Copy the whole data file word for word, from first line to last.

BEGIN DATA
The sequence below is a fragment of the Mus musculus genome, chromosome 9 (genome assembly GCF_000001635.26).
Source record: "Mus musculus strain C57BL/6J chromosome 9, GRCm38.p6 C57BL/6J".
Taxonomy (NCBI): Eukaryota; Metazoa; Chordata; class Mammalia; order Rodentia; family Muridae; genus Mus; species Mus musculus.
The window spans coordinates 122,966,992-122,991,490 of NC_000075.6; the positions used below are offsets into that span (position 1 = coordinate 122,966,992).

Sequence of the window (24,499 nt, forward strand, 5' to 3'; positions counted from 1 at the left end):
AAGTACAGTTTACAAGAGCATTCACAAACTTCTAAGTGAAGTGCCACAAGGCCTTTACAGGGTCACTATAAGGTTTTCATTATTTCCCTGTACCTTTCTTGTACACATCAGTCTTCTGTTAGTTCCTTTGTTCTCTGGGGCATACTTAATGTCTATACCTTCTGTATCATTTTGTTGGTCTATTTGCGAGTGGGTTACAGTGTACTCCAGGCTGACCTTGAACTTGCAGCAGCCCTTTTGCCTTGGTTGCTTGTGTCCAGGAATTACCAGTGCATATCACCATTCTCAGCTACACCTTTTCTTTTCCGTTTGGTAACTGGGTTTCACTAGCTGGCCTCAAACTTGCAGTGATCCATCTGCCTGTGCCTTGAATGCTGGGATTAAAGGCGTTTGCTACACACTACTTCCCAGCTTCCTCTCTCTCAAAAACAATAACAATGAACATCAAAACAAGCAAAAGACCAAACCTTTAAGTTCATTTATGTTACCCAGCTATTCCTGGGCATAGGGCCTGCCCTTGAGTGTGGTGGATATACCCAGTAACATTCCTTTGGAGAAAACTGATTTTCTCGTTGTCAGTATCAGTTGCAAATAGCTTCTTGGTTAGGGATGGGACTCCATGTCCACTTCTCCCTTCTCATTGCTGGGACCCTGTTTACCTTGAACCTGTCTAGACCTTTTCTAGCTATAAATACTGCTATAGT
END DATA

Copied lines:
The sequence below is a fragment of the Mus musculus genome, chromosome 9 (genome assembly GCF_000001635.26).
Source record: "Mus musculus strain C57BL/6J chromosome 9, GRCm38.p6 C57BL/6J".
Taxonomy (NCBI): Eukaryota; Metazoa; Chordata; class Mammalia; order Rodentia; family Muridae; genus Mus; species Mus musculus.
The window spans coordinates 122,966,992-122,991,490 of NC_000075.6; the positions used below are offsets into that span (position 1 = coordinate 122,966,992).

Sequence of the window (24,499 nt, forward strand, 5' to 3'; positions counted from 1 at the left end):
AAGTACAGTTTACAAGAGCATTCACAAACTTCTAAGTGAAGTGCCACAAGGCCTTTACAGGGTCACTATAAGGTTTTCATTATTTCCCTGTACCTTTCTTGTACACATCAGTCTTCTGTTAGTTCCTTTGTTCTCTGGGGCATACTTAATGTCTATACCTTCTGTATCATTTTGTTGGTCTATTTGCGAGTGGGTTACAGTGTACTCCAGGCTGACCTTGAACTTGCAGCAGCCCTTTTGCCTTGGTTGCTTGTGTCCAGGAATTACCAGTGCATATCACCATTCTCAGCTACACCTTTTCTTTTCCGTTTGGTAACTGGGTTTCACTAGCTGGCCTCAAACTTGCAGTGATCCATCTGCCTGTGCCTTGAATGCTGGGATTAAAGGCGTTTGCTACACACTACTTCCCAGCTTCCTCTCTCTCAAAAACAATAACAATGAACATCAAAACAAGCAAAAGACCAAACCTTTAAGTTCATTTATGTTACCCAGCTATTCCTGGGCATAGGGCCTGCCCTTGAGTGTGGTGGATATACCCAGTAACATTCCTTTGGAGAAAACTGATTTTCTCGTTGTCAGTATCAGTTGCAAATAGCTTCTTGGTTAGGGATGGGACTCCATGTCCACTTCTCCCTTCTCATTGCTGGGACCCTGTTTACCTTGAACCTGTCTAGACCTTTTCTAGCTATAAATACTGCTATAGT